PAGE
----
Massachusetts employers grew more confident during March as turbulence in China and other key global markets subsided.
At the same time, a significant gap has developed between the bullish outlook of service companies and a less optimistic view among manufacturers that is also reflective of national developments.
The Associated Industries of Massachusetts (AIM) Business Confidence Index rose 1.4 points to 56.5 last month, its highest level since November and well above the 50 mark that denotes a positive economic outlook.
The index for service companies and other non-manufacturers increased to 61.3 while the manufacturing index fell to 52.2, down 7.1 points from its level in March 2015.
The results come a week after the state announced that the unemployment rate dropped to 4.5 percent during February and that employers added 14,400 jobs during the first two months of the year.
“The good news is that the Massachusetts and US economies have proven remarkably resilient in the face of weak growth globally that unsettled financial markets at the beginning of the year,” said Raymond G. Torto, Chair of AIM's Board of Economic Advisors (BEA) and Lecturer, Harvard Graduate School of Design.
“What happens next? Employers here in Massachusetts appear to be generally optimistic about their prospects during the next six months, though the outlook among manufacturers remains muted by global uncertainty, weakening corporate earnings, the strength of the dollar and rising credit risk.”
The AIM Index, based on a survey of Massachusetts employers, has appeared monthly since July 1991. It is calculated on a 100-point scale, with 50 as neutral; a reading above 50 is positive, while below 50 is negative. The Index reached its historic high of 68.5 on two occasions in 1997-98, and its all-time low of 33.3 in February 2009.
The index has remained above 50 since October 2013.
Virtually all the sub-indices based on selected questions or categories of employer increased during March after dropping the previous month. The only categories to lose ground during March were Employment and Sales.
The Massachusetts Index, assessing business conditions within the commonwealth, gained 1.1 points to 57.5 in March, down 3.3 points from the year earlier. The U.S. Index of national business conditions narrowly climbed back into optimistic territory, rising 3.4 points for the month to 50.8.
The Current Index, which assesses overall business conditions at the time of the survey, rose 0.6 points to 54.9 while the Future Index, measuring expectations for six months out, surged 2.2 points to 58.1.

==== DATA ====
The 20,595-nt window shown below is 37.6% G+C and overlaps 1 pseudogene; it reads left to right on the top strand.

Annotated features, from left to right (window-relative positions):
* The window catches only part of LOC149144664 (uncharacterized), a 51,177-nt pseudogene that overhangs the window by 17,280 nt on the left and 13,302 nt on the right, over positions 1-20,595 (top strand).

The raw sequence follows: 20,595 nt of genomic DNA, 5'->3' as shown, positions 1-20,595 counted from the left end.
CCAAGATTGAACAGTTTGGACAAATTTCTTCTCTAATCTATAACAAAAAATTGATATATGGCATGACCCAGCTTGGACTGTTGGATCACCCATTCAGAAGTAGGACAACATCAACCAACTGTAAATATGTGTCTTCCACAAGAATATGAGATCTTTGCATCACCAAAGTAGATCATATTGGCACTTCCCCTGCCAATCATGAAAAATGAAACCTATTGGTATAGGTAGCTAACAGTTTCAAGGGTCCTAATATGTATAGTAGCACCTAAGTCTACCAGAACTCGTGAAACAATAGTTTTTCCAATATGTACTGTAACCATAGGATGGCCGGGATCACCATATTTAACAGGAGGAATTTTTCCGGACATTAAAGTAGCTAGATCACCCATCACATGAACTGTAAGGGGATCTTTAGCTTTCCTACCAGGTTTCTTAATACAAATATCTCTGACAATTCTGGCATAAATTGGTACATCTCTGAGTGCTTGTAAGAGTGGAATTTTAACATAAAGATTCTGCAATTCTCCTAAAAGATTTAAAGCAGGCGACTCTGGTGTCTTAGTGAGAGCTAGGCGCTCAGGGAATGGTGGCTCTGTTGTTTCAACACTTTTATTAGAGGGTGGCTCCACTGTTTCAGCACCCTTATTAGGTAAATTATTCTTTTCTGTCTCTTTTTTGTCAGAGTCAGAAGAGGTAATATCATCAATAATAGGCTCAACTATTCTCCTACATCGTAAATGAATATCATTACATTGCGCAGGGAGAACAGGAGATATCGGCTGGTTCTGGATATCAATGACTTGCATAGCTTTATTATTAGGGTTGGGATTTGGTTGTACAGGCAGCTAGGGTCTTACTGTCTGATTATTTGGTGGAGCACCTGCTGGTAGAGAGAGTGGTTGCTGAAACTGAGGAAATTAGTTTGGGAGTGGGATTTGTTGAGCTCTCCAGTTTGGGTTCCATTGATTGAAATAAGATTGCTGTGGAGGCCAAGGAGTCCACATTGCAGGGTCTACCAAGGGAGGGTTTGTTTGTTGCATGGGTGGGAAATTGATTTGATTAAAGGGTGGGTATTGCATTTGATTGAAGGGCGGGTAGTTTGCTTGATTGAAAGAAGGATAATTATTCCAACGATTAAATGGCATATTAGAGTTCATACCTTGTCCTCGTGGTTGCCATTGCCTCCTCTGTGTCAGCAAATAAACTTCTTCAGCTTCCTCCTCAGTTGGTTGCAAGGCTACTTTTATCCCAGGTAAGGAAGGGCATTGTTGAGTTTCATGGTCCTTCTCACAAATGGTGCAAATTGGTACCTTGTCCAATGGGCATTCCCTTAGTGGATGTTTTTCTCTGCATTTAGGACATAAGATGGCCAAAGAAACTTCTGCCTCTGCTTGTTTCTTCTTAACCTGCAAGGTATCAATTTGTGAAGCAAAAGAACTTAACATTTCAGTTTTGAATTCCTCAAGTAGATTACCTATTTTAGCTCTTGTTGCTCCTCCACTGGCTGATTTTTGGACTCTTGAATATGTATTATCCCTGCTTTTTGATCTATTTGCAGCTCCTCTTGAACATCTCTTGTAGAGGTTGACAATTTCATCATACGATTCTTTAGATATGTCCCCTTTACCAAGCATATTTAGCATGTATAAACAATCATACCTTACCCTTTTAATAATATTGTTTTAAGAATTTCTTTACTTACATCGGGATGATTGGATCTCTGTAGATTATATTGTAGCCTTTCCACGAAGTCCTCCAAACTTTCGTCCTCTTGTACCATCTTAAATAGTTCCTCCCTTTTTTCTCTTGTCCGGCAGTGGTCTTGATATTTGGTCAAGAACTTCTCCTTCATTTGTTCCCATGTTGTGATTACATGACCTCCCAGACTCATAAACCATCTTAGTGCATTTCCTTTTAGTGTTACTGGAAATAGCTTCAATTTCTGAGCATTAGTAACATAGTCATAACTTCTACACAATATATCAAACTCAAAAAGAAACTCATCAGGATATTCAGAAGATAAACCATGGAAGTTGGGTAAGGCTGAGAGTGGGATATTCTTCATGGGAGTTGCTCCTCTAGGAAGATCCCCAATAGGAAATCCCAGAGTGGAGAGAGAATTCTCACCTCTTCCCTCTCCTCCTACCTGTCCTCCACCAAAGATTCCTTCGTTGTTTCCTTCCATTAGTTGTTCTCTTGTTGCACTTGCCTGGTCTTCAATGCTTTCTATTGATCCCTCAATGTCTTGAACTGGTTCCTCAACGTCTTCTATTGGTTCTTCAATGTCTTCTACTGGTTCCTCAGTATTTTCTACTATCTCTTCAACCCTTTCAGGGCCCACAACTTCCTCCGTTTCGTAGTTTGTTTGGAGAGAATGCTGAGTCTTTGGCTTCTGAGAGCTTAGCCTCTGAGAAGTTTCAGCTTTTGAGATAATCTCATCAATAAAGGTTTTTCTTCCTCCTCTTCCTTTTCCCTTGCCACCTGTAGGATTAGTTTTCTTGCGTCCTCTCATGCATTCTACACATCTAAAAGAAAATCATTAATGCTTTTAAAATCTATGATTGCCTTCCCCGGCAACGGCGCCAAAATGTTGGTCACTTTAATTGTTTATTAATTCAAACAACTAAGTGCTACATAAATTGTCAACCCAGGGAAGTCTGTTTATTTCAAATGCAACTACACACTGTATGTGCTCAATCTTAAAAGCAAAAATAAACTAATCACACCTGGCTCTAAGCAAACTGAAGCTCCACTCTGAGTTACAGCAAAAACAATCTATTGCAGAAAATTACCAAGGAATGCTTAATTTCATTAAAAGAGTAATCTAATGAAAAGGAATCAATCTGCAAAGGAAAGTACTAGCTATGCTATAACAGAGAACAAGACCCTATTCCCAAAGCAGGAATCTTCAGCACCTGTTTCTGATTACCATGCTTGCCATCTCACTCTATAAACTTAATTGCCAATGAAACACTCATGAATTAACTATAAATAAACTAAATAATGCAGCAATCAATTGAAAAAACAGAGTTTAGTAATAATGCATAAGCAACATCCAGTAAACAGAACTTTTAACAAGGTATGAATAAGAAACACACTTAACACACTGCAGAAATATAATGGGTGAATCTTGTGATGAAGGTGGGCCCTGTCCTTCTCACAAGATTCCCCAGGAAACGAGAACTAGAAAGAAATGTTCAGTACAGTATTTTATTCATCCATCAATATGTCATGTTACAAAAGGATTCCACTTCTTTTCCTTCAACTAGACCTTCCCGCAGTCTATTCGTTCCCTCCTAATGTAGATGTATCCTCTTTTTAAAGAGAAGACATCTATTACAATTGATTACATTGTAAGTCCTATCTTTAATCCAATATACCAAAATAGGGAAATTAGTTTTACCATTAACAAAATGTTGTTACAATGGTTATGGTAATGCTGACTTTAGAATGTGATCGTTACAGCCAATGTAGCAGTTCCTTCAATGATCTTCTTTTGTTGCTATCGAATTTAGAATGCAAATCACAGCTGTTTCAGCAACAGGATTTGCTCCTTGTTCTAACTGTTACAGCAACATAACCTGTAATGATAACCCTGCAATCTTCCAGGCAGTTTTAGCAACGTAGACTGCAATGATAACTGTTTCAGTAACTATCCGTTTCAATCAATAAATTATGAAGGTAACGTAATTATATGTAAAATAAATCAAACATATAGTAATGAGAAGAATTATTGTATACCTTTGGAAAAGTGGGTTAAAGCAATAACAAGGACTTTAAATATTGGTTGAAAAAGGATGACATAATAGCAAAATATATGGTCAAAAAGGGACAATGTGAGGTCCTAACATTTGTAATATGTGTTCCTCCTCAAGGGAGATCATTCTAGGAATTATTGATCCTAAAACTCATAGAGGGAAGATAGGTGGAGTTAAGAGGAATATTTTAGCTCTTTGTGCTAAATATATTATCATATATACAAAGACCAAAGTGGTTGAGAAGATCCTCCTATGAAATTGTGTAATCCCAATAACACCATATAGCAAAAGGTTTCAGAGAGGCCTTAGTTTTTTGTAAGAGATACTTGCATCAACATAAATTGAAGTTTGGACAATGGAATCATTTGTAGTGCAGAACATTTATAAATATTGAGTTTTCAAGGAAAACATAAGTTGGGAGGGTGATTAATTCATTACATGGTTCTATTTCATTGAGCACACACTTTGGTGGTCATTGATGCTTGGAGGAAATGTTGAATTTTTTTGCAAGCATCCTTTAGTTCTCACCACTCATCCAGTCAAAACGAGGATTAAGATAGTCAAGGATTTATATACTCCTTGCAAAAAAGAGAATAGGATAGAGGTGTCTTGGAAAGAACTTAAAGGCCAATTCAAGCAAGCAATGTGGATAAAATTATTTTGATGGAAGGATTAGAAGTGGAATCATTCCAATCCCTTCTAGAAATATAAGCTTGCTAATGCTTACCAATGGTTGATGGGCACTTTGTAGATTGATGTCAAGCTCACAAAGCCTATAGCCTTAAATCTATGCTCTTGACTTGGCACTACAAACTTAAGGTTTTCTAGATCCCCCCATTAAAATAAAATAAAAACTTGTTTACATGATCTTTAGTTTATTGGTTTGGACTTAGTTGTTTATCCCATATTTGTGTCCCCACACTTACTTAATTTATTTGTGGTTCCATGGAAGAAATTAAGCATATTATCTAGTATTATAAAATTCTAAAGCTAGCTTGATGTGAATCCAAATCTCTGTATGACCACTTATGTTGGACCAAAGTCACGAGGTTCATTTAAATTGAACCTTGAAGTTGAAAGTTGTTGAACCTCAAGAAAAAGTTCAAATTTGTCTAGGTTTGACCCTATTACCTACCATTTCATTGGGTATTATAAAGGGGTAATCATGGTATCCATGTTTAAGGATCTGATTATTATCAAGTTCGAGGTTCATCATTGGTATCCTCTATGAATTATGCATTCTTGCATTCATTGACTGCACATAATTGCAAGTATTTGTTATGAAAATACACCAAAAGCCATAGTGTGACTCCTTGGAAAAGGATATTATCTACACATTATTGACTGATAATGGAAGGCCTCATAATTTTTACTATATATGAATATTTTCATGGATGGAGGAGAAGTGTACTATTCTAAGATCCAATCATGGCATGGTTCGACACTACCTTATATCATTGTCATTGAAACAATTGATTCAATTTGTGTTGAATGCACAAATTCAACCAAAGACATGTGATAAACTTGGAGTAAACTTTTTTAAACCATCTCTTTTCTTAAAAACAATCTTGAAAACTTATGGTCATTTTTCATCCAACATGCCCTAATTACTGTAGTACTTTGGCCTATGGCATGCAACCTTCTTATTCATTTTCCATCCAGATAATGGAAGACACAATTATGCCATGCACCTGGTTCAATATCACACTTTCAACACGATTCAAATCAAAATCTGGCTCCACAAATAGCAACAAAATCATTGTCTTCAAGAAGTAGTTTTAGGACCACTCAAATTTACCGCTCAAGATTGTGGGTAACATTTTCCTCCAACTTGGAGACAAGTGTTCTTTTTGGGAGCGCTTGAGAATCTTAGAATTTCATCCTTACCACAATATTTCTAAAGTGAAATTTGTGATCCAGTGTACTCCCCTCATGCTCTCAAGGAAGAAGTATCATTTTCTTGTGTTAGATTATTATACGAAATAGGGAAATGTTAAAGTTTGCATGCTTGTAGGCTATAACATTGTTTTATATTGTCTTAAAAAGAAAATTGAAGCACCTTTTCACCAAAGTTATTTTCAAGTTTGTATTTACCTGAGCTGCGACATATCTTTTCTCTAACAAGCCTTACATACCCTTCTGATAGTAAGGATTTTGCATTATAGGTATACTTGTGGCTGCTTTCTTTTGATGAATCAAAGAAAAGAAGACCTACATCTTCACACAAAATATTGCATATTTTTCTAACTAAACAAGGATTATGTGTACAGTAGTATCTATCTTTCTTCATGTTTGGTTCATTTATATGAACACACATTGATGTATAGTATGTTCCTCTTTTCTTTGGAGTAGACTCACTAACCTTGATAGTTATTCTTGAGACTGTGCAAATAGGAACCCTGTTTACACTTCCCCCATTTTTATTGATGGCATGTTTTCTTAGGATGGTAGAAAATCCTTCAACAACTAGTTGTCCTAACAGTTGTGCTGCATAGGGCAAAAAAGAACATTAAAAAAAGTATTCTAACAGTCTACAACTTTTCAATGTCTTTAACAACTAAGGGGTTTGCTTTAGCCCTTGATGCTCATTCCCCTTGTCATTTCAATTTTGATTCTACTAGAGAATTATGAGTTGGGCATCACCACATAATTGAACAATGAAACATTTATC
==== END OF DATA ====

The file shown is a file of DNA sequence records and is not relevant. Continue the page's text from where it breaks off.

“Employers now view the future more positively than current conditions - typically a harbinger of their willingness to invest and grow,” said Elliot Winer, Chief Economist, Northeast Economic Analysis Group LLC and a BEA member.
“Add to that the fact that these employers have now been more optimistic about the Massachusetts economy than about the national economy for 71 consecutive months and it bodes well for the near-term future of the commonwealth.”
The three sub-indices bearing on survey respondents’ own operations were mixed in March.
The Company Index, reflecting overall business conditions, rose 0.8 points to 58.1, but the Sales Index slid 0.2 points to 57.9 and the Employment Index declined by the same 0.2 points to 54.5.
The survey found that nearly 39 percent of respondents reported adding staff during the past six months while 19 percent reduced employment. Expectations for the next six months were stable – 37 percent hiring and only 10 percent downsizing.
“Employers continue to feel good about their own companies, but their view of leading indicators such as sales and employment is sobering. The AIM survey suggests that employers are set to proceed carefully on growing payrolls the rest of the year,” said Michael D. Goodman, Ph.D., Executive Director, the Public Policy Center (PPC) at the University of Massachusetts, Dartmouth.
Confidence levels in February were higher in Greater Boston (58.9) than in the rest of the commonwealth (52.0).
Employers of all sizes recorded positive confidence levels, with the mid-size group lagging behind both larger and smaller companies.
AIM’s President and CEO Richard C. Lord, a BEA member, said that the plans announced yesterday by GeneralElectric to move its corporate headquarters and some research operations to the South Boston waterfront cannot help but brighten the outlook of the Massachusetts economy.
The move also underscores the importance of state policy that encourages innovation and business formation.
“The ultimate lesson of the GE move is that business costs really do matter. Taxes matter. Fiscal discipline matters. Efficient regulation matters. Work force matters,” Lord said.
“And jobs matter. The creation of a job and a person’s ability to do it weaves together every important aspect of social and economic stability – the desire for a better life, the ability to support a family, the confidence to start a business, and the need to support efficient government management of services such as education, health care, and public safety.”